Limited time and resources are a major problem but there are studies that may help us target resources. We have already stated that previous fallers need to be assessed, but which other groups should be on our list? If readmission rates are our criteria then chronic obstructive pulmonary disease (COPD) and coronary heart failure (CHF) closely followed by asthma, stroke and diabetes are the best diseases to focus on.(3) The research so far does not tell us how well concentrated pharmaceutical care planning and risk reduction strategies work but preventing just a few readmissions is of major benefit to the patient and of course reduces cost to the acute sector.
We could also target particular drugs, or groups of drugs in our risk reduction strategy. An Addenbrookes hospital survey of acute admissions showed that the most frequently implicated drugs are cardiovascular, CNS and nonsteroidal anti-inflammatory drugs (NSAIDs).(4) The paper also looks at causality and severity with adverse drug reactions (ADRs) being top of both lists. Therapy failures were close behind but drug overdoses constituted a large group in the severity table.
Preventing the risk of readmission
The idea of preventing the risk of readmission by carrying out medication review and care planning is admirable, but what about the majority of patients who do not get readmitted, but whose quality of life is impaired by the drugs prescribed?
If we look at all the adverse events to patients discharged from hospitals an American paper shows that drugs are again a key risk factor.(5) A variety of events were recorded in the period immediately after discharge but of the 19% who had an event (n=400) 66% of these were drug related. Going home from hospital is therefore a high-risk period. Examples include the patient who was discharged with spironolactone as an additional drug. With no electrolyte monitoring serum potassium rose to 7.5 and the patient developed symptoms of extreme weakness and anorexia. This is a known risk but a carefully written care plan could have prevented this incident. Another patient developed b-blocker-induced respiratory problems after discharge postmyocardial infarction despite not having shown signs during the hospital stay, once again a predictable risk that only came to light at the follow-up appointment when the drug was stopped. He had not been warned and presumably had also not read the patient information leaflet supplied, but could this event have been predicted and prevented?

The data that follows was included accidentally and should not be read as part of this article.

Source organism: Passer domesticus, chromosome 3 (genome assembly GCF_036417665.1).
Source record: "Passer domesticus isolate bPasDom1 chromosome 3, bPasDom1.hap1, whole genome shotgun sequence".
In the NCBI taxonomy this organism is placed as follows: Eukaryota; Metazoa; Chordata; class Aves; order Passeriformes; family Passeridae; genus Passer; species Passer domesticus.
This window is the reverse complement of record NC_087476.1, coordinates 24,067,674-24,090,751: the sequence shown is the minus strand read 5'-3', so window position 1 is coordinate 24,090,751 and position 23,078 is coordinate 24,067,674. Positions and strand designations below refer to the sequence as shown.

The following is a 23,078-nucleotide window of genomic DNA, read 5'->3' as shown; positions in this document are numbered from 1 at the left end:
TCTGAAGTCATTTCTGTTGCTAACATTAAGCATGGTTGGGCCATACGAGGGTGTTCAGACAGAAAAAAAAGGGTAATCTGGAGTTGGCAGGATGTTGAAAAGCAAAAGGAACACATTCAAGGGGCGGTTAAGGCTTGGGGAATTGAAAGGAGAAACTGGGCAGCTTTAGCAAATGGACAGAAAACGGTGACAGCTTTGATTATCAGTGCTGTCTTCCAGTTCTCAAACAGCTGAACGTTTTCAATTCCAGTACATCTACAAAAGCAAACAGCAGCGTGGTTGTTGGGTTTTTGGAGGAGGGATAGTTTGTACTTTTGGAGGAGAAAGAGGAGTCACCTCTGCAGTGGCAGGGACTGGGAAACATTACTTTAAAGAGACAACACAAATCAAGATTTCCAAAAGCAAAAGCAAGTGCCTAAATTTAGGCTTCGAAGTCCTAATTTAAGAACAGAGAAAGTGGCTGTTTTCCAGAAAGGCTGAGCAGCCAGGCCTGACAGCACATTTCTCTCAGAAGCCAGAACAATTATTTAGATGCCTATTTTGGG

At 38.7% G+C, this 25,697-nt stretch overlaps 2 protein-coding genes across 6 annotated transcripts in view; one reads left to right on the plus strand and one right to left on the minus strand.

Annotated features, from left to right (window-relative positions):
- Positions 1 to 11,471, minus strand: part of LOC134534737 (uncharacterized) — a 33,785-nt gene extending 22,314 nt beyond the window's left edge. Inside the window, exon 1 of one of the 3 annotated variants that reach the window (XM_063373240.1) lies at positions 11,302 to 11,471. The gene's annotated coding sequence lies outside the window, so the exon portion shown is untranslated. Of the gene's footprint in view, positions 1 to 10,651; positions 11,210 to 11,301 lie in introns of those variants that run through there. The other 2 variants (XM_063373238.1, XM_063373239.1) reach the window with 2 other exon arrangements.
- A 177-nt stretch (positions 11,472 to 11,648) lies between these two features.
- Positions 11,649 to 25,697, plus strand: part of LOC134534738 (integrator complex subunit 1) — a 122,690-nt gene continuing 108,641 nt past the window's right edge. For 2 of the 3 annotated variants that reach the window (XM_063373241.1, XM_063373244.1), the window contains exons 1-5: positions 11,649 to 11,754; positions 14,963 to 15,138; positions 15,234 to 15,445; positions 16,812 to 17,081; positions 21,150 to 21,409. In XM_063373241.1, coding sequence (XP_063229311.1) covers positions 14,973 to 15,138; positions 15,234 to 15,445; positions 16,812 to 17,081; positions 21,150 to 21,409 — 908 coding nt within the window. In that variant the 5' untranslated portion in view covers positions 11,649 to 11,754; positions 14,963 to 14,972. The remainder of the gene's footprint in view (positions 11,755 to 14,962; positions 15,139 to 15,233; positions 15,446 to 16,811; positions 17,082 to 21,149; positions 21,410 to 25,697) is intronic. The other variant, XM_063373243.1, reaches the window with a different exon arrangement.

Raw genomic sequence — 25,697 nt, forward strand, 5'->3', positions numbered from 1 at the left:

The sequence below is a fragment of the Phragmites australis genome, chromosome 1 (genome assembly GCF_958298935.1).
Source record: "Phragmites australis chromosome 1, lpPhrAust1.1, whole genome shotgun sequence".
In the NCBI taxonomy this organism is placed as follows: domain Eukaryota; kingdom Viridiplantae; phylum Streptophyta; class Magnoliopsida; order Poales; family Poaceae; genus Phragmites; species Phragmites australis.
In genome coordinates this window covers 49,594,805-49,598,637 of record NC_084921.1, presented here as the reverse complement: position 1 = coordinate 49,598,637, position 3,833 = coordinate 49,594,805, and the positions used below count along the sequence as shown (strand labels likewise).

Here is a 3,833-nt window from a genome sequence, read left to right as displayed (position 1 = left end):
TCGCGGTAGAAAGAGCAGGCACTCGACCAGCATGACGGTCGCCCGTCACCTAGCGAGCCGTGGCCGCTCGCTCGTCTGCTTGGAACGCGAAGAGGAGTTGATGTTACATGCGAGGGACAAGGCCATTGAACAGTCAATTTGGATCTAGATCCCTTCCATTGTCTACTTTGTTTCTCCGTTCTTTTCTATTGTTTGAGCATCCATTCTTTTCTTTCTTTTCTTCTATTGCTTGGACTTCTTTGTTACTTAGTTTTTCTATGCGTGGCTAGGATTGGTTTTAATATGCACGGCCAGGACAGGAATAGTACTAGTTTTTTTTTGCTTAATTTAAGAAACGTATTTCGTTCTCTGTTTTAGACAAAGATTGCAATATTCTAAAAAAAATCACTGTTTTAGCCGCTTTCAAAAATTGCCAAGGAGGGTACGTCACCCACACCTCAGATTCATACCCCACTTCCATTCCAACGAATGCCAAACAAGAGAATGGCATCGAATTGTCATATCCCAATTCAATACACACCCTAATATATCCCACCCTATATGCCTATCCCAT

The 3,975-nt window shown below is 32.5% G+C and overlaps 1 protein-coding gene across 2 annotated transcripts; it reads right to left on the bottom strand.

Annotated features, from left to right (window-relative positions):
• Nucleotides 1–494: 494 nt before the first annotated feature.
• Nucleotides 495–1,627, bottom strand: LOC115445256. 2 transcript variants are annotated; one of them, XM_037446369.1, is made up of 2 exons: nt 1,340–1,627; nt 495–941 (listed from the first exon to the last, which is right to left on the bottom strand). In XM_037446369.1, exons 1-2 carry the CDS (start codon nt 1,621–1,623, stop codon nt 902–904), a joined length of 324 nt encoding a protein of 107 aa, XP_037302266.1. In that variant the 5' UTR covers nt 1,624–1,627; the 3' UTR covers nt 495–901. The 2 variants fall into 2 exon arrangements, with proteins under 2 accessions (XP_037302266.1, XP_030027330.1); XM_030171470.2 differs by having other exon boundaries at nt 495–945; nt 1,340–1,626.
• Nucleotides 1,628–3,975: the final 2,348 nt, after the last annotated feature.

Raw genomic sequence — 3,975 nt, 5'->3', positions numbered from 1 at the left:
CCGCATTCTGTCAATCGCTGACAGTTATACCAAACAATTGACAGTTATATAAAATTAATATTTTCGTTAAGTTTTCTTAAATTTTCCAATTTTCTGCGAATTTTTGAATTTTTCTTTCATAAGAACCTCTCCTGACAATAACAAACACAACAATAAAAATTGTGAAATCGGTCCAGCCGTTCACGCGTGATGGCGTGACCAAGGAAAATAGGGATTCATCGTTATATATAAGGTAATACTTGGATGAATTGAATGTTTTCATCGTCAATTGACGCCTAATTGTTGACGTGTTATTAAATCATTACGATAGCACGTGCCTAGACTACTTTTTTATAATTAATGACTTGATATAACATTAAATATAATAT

Some recent papers have also looked at drugs that are simply too risky to use in elderly patients.(6,7) They include predictable drugs, such as benzodiazepines, sedating antihistamines and tricyclic antidepressants but also dipyridamole, doxepin and long-acting sulphonylureas for type 2 diabetes. We need to remember that as people get older their renal and hepatic functions change so that drug levels increase. Dose adjustments should always be considered to counter unexplained ADRs for patients that may have been taking a drug for some years.
Single assessment tool
A major new UK National Health Service initiative is the introduction of a single assessment tool. An assessment at initial contact will highlight the need for a specialist pharmacist review and detailed risk assessment. Trusts will need to ensure that resources are made available to meet the demand as, without dedicated staff and time, proper detailed assessments and follow-up care planning cannot be done. The Department of Health website contains guidance on the process but there are no validated pharmacy risk assessment tools currently available. Work commissioned in London has put together a simple set of questions for use by nonpharmacists but the specialist assessment tool is a more difficult prospect.(8) Other work going on around the country includes the use of a comprehensive risk assessment tool with associated care plans with one model having been in use in Colchester for over 4 years now.
Moving risk down the ladder
We have looked at a variety of process-based risks and how we can manage out their occurrence. We must also recognise that the use of medicines is inherently a risky activity so we also need to manage these risks. It is imperative that the events described in readmission and postdischarge studies are minimised by a degree of anticipation and good quality care planning.
We need to move the risk to a more favourable place on the risk ladder. Medicines management objectives need to go beyond the concept of the right drug at the right dose and the right time for the right patient. To achieve this, pharmacists must be able to assess patients, balance risk against clinical benefit, and plan to maximise the latter while minimising the former.